The leaks thought to be at the centre of the investigation include:
- The November 2007 revelation that the home secretary knew the Security Industry Authority had granted licences to 5,000 illegal workers, but decided not to publicise it.
- The February 2008 news that an illegal immigrant had been employed as a cleaner in the House of Commons.
- A whips’ list of potential Labour rebels in the vote on plans to increase the pre-charge terror detention limit to 42 days.
- A letter from the home secretary warning that a recession could lead to a rise in crime.
So in other words politically highly volatile information, yet not information related in any way to national security. Michael White of the Guardian argues:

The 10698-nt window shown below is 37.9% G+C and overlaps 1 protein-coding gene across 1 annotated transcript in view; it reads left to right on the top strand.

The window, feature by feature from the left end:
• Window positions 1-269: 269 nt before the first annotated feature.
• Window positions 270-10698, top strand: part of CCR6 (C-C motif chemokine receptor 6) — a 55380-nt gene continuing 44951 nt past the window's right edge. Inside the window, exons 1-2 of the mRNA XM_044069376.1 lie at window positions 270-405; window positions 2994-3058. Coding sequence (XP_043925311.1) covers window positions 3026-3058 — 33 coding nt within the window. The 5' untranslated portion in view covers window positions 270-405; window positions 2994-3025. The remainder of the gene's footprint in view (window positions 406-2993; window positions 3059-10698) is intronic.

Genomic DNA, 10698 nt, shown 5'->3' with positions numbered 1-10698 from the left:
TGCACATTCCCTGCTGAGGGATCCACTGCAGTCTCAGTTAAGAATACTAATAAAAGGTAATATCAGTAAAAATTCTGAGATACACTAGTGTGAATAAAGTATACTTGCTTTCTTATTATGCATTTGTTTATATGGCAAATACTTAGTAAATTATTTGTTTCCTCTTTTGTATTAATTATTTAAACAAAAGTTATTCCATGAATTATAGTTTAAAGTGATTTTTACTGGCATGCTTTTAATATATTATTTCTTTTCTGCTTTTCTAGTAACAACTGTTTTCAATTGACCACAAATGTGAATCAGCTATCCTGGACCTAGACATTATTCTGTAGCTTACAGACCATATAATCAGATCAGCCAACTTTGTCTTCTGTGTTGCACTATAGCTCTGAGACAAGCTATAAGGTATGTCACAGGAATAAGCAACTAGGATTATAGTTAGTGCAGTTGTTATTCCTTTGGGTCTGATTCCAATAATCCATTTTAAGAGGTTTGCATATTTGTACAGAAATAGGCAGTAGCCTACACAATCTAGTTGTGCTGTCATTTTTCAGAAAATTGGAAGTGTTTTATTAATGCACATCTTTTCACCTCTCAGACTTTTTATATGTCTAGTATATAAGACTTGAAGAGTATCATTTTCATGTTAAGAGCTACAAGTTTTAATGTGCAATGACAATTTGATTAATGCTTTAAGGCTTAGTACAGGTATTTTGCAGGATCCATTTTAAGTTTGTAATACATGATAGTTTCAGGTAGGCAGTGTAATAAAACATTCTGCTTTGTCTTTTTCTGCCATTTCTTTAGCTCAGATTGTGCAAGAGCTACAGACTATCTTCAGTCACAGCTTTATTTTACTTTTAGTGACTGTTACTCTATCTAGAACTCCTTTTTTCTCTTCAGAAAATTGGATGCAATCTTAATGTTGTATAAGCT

Tony Benn told Radio 4’s World at One that the police action may be a “contempt of parliament” by virtue of interfering with Damian Green doing his job as an MP. As such, Green’s rights protect us all. I don’t always agree with TB, but do on this occasion. He was “doing his job”, as I put it.
The common law offence of “aiding and abetting, counselling or procuring misconduct in a public office” sets such a ridiculously low hurdle that thousands of my colleagues in the newspaper industry, many MPs, most Opposition spokesmen, and innumerable helpfully indiscreet police officers would be behind bars if every offence was investigated and prosecuted.
So if this was ‘business as usual’ why arrest him, particularly considering it was an extraordinary event to have his office at the Houses of Parliament searched?